Unlike with player purchases, the DoF will not be getting involved here. I’ve experimented with it previously and they just seem to accept the first offer that’s received. I tend to drive teams pretty hard, usually away and back a few times before we get a price agreed. I’m a horrible manager to negotiate with.
I know this massively contradicts what I’ve said about the DoF, but it just doesn’t seem to work right on the selling side of things.
In Spain, we don’t have the large sums of cash that the English top flight generates from TV deals. A lot of the money we’ll generate will come from player sales, so I need to make sure this is working well.
I think every club wants to make a profit on a player, it’s not always possible and sometimes you have to cut your losses. I know when to do this and I’ve built up huge financial prowess at teams previously.
Policy: I’ll handle all first team player sales.
So here it is in one little neat compact list. This is the TL;DR part if you couldn’t be bothered reading the rest.
Age: Sign U23’s mainly, but allow room for experience and quality.
Loans/Free Transfers: If a loan deal makes sense over buying a player, do it. Be wary of large agent fees and player wages on free transfers.
Markets: Focus on buying players of Argentinian, French and Portuguese nationality and from those leagues.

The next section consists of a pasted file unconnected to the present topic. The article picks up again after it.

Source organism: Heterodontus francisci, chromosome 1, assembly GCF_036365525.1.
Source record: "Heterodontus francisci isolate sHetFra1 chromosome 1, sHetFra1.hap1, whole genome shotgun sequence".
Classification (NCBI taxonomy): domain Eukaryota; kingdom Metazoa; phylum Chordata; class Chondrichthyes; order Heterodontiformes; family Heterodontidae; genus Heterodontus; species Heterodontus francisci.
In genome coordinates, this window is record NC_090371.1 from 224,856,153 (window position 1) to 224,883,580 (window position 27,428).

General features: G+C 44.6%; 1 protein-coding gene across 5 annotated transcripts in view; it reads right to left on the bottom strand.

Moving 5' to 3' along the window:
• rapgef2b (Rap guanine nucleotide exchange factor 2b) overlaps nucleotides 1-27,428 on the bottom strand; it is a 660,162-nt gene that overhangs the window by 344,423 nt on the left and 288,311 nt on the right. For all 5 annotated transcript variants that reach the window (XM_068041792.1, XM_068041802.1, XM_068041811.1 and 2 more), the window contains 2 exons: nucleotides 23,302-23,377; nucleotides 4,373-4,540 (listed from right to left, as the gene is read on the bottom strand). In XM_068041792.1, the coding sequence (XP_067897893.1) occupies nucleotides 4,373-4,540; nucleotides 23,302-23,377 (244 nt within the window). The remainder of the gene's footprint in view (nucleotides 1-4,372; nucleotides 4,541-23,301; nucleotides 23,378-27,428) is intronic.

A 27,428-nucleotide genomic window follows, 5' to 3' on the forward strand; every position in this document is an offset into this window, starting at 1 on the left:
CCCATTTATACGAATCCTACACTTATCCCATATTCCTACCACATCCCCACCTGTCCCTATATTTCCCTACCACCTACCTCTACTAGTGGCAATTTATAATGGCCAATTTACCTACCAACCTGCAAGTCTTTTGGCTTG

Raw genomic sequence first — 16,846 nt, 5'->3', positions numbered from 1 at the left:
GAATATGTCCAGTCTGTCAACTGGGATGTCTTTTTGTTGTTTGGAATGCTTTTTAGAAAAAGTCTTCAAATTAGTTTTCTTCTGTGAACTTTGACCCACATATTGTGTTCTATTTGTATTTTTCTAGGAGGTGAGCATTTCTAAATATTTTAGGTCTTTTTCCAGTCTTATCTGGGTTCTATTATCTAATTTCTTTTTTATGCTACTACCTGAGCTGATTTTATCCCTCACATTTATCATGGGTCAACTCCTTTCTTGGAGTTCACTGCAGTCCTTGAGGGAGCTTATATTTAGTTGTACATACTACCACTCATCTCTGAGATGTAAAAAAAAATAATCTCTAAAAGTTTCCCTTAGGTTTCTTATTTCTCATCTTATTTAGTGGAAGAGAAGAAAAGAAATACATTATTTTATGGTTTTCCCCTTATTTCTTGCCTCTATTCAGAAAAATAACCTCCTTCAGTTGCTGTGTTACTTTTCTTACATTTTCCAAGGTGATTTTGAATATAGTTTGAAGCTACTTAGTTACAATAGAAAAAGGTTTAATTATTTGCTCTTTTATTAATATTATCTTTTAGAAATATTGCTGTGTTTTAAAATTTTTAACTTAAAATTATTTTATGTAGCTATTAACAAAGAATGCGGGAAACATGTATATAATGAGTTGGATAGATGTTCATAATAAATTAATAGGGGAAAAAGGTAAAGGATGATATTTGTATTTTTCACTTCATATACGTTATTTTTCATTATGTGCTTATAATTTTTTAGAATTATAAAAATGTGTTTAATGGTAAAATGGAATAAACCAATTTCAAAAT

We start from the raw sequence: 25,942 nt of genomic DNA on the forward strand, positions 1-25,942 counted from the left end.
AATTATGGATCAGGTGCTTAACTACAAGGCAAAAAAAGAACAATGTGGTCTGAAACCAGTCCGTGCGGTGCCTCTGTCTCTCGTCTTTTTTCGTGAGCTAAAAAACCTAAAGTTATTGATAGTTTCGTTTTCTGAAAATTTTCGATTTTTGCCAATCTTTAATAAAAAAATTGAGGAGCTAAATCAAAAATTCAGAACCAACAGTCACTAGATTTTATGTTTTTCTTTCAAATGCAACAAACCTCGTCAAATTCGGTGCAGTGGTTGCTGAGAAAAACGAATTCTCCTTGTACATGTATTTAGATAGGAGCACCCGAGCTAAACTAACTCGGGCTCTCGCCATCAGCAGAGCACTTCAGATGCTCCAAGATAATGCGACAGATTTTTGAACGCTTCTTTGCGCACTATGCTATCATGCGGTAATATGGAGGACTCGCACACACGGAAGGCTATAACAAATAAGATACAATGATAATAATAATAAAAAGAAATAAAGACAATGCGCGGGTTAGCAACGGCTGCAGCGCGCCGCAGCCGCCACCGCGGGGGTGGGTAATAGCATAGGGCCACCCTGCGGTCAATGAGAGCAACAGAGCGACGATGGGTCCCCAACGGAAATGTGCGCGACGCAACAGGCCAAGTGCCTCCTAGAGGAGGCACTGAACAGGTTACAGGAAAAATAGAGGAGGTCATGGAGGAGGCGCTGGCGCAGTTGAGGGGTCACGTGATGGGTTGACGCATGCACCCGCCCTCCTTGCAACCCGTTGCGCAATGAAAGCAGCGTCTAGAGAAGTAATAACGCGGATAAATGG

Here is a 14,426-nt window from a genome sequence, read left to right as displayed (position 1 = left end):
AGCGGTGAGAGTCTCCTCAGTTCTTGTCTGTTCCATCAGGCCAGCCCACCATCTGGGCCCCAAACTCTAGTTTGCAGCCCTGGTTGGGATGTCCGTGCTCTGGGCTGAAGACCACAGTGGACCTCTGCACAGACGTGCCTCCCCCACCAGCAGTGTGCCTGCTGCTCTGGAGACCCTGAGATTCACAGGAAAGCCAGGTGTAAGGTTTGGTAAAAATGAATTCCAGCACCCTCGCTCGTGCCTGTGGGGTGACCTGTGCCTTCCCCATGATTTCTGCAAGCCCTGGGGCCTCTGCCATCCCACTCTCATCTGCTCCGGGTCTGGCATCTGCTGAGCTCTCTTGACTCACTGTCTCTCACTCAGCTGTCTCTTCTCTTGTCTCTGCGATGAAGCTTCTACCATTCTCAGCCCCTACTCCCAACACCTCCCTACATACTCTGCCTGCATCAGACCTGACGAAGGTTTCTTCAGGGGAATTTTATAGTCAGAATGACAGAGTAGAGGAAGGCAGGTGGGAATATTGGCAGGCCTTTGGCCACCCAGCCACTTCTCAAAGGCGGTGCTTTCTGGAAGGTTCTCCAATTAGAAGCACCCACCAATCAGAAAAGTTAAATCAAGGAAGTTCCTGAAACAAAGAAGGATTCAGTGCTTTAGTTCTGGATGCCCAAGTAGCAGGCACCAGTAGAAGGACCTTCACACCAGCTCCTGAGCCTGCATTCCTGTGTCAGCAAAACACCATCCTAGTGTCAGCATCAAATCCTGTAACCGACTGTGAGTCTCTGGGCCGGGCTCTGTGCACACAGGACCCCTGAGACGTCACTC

Director of Football: To negotiate all transfer deals and contracts within set limits by me.
Sales: Manager to negotiate all sales.
I can probably call this “Transfer Common Sense” rather than a Transfer Policy, but I’m quite happy with it. It’s not rocket science, it’s just being financially sensible. It’s really easy to get carried away when a bit of money comes into the club. If my time at Betis goes well, we’ll hopefully be financially secure enough to be signing the best of the best.
Sounds like Moneyball to me… Hipster!
This is a statement, but I’ll address it. Buying low and selling high isn’t Moneyball, it’s just common sense. Moneyball is completely different. Read a book.
You’ve not mentioned how much you’ll spend, why?
Transfer spend is a fluid thing, it varies from player to player, club to club and season to season. I might spend €40m on a defender but limit myself to €20m for another defender. It depends.
Are you planning to limit the number of signings you make?
When will you sell players?
When I either get a very good offer, or I have a better player to take his place.